In general, we purchase our raw materials and supplies required for the production of our products in the open market. For some products, we purchase such raw materials and supplies from one source (the only source available to us) or a single source (the only approved source among many available to us), thereby requiring us to obtain such raw materials and supplies from that particular source. We attempt, if possible, to mitigate our raw material supply risks through inventory management and alternative sourcing strategies.

We source a large portion of our APIs from our own manufacturing facilities. Additional APIs are purchased from suppliers located in Europe, Asia and the United States. We have implemented a supplier audit program to ensure that our suppliers meet our high standards and are able to fulfill the requirements of our global operations.

We currently have 18 API production facilities, producing approximately 300 APIs in various therapeutic areas. Our API intellectual property portfolio includes approximately 650 granted patents and pending applications worldwide.

We have expertise in a variety of production technologies, including chemical synthesis, semi-synthetic fermentation, enzymatic synthesis, high-potency manufacturing, plant extract technology, peptides synthesis, vitamin D derivatives synthesis and prostaglandins synthesis. Our advanced technology and expertise in the field of solid state particle technology enable us to meet specifications for particle size distribution, bulk density, specific surface area and polymorphism, as well as other characteristics.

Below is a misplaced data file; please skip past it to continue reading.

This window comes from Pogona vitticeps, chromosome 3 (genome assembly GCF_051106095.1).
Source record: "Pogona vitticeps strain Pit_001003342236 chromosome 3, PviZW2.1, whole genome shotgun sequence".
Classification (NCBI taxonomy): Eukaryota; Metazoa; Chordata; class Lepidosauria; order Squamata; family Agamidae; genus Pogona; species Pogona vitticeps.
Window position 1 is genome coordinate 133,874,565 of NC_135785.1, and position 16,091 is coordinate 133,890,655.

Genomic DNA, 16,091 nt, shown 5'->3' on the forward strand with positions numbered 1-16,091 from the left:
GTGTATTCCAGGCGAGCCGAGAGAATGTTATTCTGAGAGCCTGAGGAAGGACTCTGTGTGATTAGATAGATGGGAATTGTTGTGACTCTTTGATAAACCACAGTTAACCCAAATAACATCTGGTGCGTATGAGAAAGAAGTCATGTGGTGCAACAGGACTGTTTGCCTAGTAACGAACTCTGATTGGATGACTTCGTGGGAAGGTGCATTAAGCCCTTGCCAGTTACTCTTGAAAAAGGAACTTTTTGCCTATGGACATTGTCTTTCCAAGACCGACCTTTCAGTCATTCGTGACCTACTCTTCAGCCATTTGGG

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Our API facilities are required to comply with applicable current Good Manufacturing Practices (“cGMP”) requirements under U.S., European, Japanese and other applicable quality standards. Our API plants are regularly inspected by the FDA, European agencies and other authorities, as applicable.

Patents and Other Intellectual Property Rights

We rely on a combination of patents, trademarks, copyrights, trade secrets and other proprietary know-how and regulatory exclusivities, as well as contractual protections, to establish and protect our intellectual property rights. We own or license numerous patents covering our products in the United States and other countries. We have also developed many brand names and own many trademarks covering our products. We consider the overall protection of our intellectual property rights to be of material value and act to protect these rights from infringement. We license or assign certain intellectual property rights to third parties in connection with certain business transactions.

Environment, Health and Safety

We are committed to business practices that promote socially and environmentally responsible economic growth. During 2018, we continued to make significant progress on our multi-year plan towards our long-term environment, health and safety (“EHS”) goal referred to as “Target Zero”: zero incidents, zero injuries and zero releases. Among other things, in 2018, we:

 

   

continued the implementation of our global EHS management system, which promotes proactive compliance with applicable EHS requirements, establishes EHS standards throughout our global operations and helps drive continuous improvement in our EHS performance;

 

   

provided EHS regulatory monitoring tools in all countries where we have significant operations; and